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U.S. independence and agriculture
Dr. Victor Martin

With the Independence Holiday, this is written before the drought monitor report came out this week. With the rainfall, at worst conditions remain the same but likely improved for areas that receive significant rainfall over the last week. Here in Barton County conditions shouldn’t have changed dramatically. They have south of here as you head towards Pratt and the Southeast. The six to ten-day outlook (July 8 to 12) indicates a 33 to 50% chance of leaning below normal temperatures and normal for precipitation. The eight to 14-day outlook (July 10 to 16) indicates a 33 to 50% chance of leaning above normal for temperatures and normal to slightly below normal precipitation.  

As we celebrate Independence Day, have you considered the role that agriculture has and continues to play in our country’s independence? At the time of the Revolutionary War, almost everyone lived in a rural area and farmed. The Minutemen and the vast majority of soldiers had an agrarian background. They were used to hard physical labor and most knew how to shoot. And let’s not forget the wives and children staying behind who continued the farming operation. During the Civil War, we were still an agrarian society and the majority of the Union Army was again from that background. Rural states of the Midwest overall supplied a greater percentage per capita of troops than more developed states. Even though we think of the Confederate States as primarily agricultural, and they were, the farms of the Union were able to not only provide troops but food and clothing to the army.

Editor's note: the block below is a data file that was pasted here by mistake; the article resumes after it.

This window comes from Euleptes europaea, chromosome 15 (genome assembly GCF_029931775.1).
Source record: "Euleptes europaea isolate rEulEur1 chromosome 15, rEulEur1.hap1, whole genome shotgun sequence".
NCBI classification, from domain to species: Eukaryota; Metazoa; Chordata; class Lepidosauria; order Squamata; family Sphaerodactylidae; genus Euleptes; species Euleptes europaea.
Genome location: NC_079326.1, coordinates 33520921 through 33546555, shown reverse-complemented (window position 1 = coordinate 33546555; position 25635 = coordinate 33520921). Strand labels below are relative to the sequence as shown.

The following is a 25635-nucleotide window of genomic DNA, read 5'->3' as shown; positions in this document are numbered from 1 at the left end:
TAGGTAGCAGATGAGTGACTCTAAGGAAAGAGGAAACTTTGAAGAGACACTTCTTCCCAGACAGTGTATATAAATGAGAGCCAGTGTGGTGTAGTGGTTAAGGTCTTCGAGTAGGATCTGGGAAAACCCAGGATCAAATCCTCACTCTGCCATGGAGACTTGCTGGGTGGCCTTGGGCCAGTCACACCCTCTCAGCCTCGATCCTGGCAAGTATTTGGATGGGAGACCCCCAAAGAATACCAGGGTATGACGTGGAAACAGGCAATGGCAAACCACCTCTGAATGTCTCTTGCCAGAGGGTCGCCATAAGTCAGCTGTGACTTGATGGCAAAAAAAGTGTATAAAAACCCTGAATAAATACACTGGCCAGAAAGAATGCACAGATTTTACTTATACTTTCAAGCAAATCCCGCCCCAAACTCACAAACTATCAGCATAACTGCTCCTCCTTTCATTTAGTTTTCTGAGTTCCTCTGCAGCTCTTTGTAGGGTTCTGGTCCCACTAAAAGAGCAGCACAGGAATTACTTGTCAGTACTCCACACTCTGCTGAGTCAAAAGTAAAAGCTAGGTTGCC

We are no longer an agrarian society with only two to three percent of the population directly involved in food, fiber and fuel production. So, how has American agriculture helped us maintain our independence? By area and population, this is the third largest country in the world with many natural resources from fossil fuels and minerals to farmland. The total acreage of arable land, combined with technology, has played an important role in our independence.

• Our ability to produce an abundance of food with fewer people allows us to invest people time and money into a variety of areas technologically to develop the society we have today. It keeps us food secure and allows us to export food to many other parts of the world. All of this provides security within our borders and in other parts of the world.

• Our agricultural system in theory allows us to be independent of the need to import food for basic needs. We import food, not because we have to, but because it allows us to enjoy a wider variety of fresh foods year-round.

• Agriculture also helps the economy in terms of the import/export balance sheet. Billions of dollars are generated exporting grain and meat to other parts of the world.  

• And while inflation has certainly caused an increase in food prices, we still overall spend a smaller percentage of our income on food than most other developed and developing countries.

All of these items and more have helped keep this country independent for over two centuries.

Dr. Victor L. Martin is the agriculture instructor/coordinator for Barton Community College. He can be reached at 620-792-9207, ext. 207, or